1950 · United States
Rebecca Goyette is seen as an established contemporary artist, who was born in the United States. Rebecca Goyette was born in 1950. Born in the same country and of the same generation are Chuck Close, Robert Mappelthorpe, Bruce Nauman, Laurie Andersen and Barbara Kruger.
Galleries and Exhibitions
Rebecca Goyette is represented and exhibited by two galleries, which are Freight + Volume and Interstate Projects in New York, the United States. Rebecca Goyette's work are currently exhibiting at Freight + Volume in New York with the exhibition Pungent Dystopia (19 March 2020 - 19 April 2020).
Historical Context of United States
The United States, especially New York city, remains as a focal point that has played a significant role in developing modern and contemporary art in the twentieth century. The idea of New York as a new cosmopolitan and highly powerful art hub came to be in the post war era, and the city thrived in affirming its supremacy over Paris, which used to be regarded as the most powerful global art capital. The authority of the political and economic institutions of the United States in the modern sphere has granted the country with a powerful influence on the visual culture of the world. Abstract Expressionism, Pop Art, Minimalism, Conceptual Art, Neo-Expressionism, Graffiti and Street Art, are influential art movements that flourished in the United States. These very movements also reverberated into a myriad of variations, such as diverse forms of Abstract Expressionism, as well as East and West Coast adaptations of Pop Art, among others. Some internationally acclaimed U.S artists of the contemporary period age include Jackson Pollock, Mark Rothko, Jasper Johns, Robert Rauschenberg, Cy Twombly, Andy Warhol, Roy Lichtenstein, Frank Stella, Donald Judd, Cindy Sherman, Barbara Kruger, Julian Schnabel, Jean-Michel Basquiat and Keith Haring.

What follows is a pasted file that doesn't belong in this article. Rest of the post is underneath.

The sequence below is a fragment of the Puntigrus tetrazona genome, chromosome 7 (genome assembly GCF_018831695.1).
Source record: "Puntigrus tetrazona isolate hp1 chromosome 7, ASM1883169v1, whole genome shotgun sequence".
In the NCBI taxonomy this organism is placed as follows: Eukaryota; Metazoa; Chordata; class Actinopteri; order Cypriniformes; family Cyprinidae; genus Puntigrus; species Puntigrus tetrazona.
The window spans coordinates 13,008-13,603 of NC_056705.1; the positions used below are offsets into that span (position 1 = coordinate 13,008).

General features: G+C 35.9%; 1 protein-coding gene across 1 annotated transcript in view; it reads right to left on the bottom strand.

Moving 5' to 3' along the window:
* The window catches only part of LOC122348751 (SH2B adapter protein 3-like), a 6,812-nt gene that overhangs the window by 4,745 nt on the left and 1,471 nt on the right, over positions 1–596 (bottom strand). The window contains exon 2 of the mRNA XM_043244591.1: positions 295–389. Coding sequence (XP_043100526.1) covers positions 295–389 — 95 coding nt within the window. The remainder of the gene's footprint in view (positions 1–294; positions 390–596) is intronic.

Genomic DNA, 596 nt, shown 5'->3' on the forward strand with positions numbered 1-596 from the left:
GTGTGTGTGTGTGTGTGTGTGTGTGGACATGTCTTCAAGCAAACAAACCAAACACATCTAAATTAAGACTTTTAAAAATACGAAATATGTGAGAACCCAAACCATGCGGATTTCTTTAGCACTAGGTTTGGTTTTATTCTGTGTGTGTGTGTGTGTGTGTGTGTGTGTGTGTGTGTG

Further Biographical Context for Rebecca Goyette
Born in 1950, Rebecca Goyette's creative work was predominantly inspired by the 1970s. The art sphere of the 1970s was characterized by a wish to evolve and reinforce itself, as a reaction to the many tensions of the previous decade. One of the most important movement of the 1970s was Conceptualism, which emerged as an offshoot of Minimalism, while the experimental, creative voyage of Process art emerged by combining essential elements of Conceptualism with further considerations on art itself. The initial ideas of environmentalism sprung from Land Art, which took art into earth itself, sculpting the land and bringing art to the outdoors. For the first time since the regression of Abstract Expressionism, Expressive figure painting slowly re-emerged and regained its prominence, predominantly in Germany through the works of world renowned figures Gerhard Richter, Anselm Kiefer and Georg Baselitz. The city of New York remained as the most prominent artistic hub of the decade, with global artists drifting through the downtown scene, frequenting bars and art galleries, consolidating the idea of New York City as a cosmopolitan and refined cultural capital. Reaching the end of the 1970s, street art, emerging from graffiti, was starting to truly fascinate the fine art community. Keith Haring and Jean-Michel Basquiat helped legitimize spray painting and tagging, demonstrating that their artworks could exist at the same time in art galleries and in urban settings. Following, the global extent of street art would become extremely significant, representing an astonishing form of artistic expression.